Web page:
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Balagam Excavates The Humour & Pathos Of Death



Balagam(Prime Video)

Rating: ** ½

A death in the family  triggers  off a chain  of reactions, some genuine , largely  artificial. Writer-director  Venu Yeldandi  tries to  capture all the humour and hysteria ,all the bickering and the playacting that are unleashed  keeping in mind the solemnity  of the  occasion.

The  trouble  is , the  mood of exacerbated emotions, floods  into the narration so torrentially it is hard to tell which  of the two is  more hysterical: the  characters  or the  way they are  projected into the tragic circumstance .

  Everyone is hamming. So  is  that  the chosen mood of the characters? Or are these simply bad actors  giving bad performances making the characters look more  melodramatic  than they are meant to be?

 The  shrieking and  breastbeating are enjoyable for  a while.  But then the theatrics refuse to go  anywhere. The  interweaving   of the characters’ bereavement,fake  or  otherwise, lacks any shred of grace.It is  essentially a  free for all, and fun only if  you are  a  fan of   the  Ramprasad Ki Tervi brand  of  ghoulish humour.

Sadly, the death-related jokes in Balagam  are  more foolish than ghoulish, more madcap than  sensitive.  The writer-director is convinced that one death can set off a chain of events and that one person’s death  is  an occasion for the family to lose all self- control and squabble  dramatically.A daughter-in-law  brings  up her husband’s share of  the family property.  But  in time at  all,she is sobbing in repentance .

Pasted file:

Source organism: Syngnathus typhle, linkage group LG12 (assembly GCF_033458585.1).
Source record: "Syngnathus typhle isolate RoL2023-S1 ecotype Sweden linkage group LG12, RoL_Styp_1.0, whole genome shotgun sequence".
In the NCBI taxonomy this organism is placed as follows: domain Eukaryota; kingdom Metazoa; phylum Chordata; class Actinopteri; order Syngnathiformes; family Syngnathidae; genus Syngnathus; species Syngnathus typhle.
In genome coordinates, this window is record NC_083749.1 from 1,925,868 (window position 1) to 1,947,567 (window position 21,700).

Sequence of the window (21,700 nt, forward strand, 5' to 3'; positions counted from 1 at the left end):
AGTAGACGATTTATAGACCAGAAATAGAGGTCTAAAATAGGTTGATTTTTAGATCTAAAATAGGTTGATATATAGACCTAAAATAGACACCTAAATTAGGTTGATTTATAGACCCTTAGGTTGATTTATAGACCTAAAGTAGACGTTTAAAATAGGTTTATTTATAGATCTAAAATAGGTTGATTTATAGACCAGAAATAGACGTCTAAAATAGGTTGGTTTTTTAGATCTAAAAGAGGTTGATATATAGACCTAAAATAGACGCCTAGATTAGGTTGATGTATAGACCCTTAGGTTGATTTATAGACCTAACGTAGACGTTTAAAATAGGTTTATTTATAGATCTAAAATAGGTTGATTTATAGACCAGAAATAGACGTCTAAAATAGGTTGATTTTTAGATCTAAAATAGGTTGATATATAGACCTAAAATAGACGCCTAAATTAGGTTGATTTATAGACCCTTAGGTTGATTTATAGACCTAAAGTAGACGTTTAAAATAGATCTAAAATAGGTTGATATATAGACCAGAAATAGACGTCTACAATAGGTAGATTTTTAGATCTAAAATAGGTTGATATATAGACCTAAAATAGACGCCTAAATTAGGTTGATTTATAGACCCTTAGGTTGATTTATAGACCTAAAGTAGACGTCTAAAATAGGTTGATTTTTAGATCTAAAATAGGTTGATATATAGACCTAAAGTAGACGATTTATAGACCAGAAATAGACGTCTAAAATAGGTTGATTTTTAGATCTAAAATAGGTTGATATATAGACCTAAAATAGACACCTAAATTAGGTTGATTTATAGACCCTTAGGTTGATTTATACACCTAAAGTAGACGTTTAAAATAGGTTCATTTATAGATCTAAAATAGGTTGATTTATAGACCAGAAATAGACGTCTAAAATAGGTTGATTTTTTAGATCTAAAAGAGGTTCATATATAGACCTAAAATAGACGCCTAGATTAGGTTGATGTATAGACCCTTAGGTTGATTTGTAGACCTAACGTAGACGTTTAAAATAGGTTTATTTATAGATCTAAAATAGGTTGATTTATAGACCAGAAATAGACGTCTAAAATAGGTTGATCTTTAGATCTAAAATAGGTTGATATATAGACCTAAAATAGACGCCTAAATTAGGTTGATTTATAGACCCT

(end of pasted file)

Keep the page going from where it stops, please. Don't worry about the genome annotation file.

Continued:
When  the raunchy grandfather Komurayya(Sudhakar Reddy) dies suddenly, he  leaves behind a family  of belligerent relatives. The only one who exercises remarkable selfcontrol in the  midst of the   loud melodrama is  Komurayya’s son Ailayaa(Jairam). This is  the only performance that  shows any restraint.  Every other actors pulls out all stops, drenching the  drama in a torrent  of  theatrics.

The  deadman’s grandson Sailu(Priyadarshi) is  grieving more  about his interrupted marriage  than his  grandfather. Towards  the  end, his   priorities change. Sailu suddenly  becomes the weeping warrior  . The family shrieks,weeps, shrieks  some more. There is no element of a deeper understanding  of tragedy and bereavement  beyond the  surface squabbles and  bickering.

Finally  it is up to a sulking crow which flies  overhead  in sullen protest,  to put an end to this family’s wailing woes. Balagam tries hard to be funny  about bereavement.  But the thing about family tragedies is that they are amusing only to  the  outsider. In this case ,even objective bereavement  is  a  far cry.

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